August 23, 2010 - 12:00am

Israeli and Palestinian leaders sparred on Monday over Jewish settlements and Israeli calls for security guarantees before the launch of Quartet-sponsored direct peace talks in Washington next week.

Israeli Prime Minister Benjamin Netanyahu said in a statement he would demand any Palestinian state established under a peace deal be demilitarised. But he said he was not laying down any terms for the talks set to convene on Sept. 2.

Netanyahu's spokesman Nir Hefez said his statement was a response to remarks made by Palestinian negotiator Saeb Erekat at a news conference in the West Bank city of Ramallah earlier on Monday.

Erekat had accused Israel of seeking to set terms for the negotiations sponsored by the Quartet of the United States, United Nations, European Union and Russia, which will be the first time the sides have held direct talks in nearly two years.

Palestinians were "asking for a full settlement freeze" and for Israel to extend a partial hiatus in construction set to expire late in September, Erekat said. If any building continued "we cannot continue the negotiations," he said.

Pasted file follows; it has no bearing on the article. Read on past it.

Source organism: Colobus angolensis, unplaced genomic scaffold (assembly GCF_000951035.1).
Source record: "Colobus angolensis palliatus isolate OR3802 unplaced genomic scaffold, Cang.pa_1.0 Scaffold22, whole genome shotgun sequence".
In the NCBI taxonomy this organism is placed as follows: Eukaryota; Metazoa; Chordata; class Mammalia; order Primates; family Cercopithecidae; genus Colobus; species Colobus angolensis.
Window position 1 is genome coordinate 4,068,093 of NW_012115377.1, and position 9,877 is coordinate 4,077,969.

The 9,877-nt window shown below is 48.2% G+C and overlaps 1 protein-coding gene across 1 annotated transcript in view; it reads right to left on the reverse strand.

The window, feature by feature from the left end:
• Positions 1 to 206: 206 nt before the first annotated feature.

Hefez made no reference to the settlements, whose constituents were already lobbying Netanyahu's right-wing governing coalition for renewing construction. The enclaves are built in land occupied since the 1967 Middle East War and the international community deems them illegal.

Netanyahu ordered a 10-month partial freeze last November in response to Western demands to help create a climate for the Middle East talks to resume. He has not said whether he would permit new construction once peace talks get under way.

The settlements are a big issue for Palestinians who see their spread as depriving them of land they need to build a territorially contiguous state in the West Bank.

"Israel is not setting any pre-conditions for the opening of direct talks, Hefez said in his statement.

Netanyahu "justly emphasises the importance of (setting) firm security arrangements and demilitarisation as part of any peace deal" to prevent any attacks being launched from the West Bank on its citizens, Hefez added.

Netanyahu told his cabinet on Sunday he thought it would be "difficult but possible" for the talks being renewed to succeed.

He has previously proposed a demilitarised Palestinian state with Israeli forces deployed along its eastern border with Jordan, and has said that the future of Jewish settlements and other core issues may be raised in negotiations.


American Task Force on Palestine - 1634 Eye St. NW, Suite 725, Washington DC 20006 - Telephone: 202-262-0017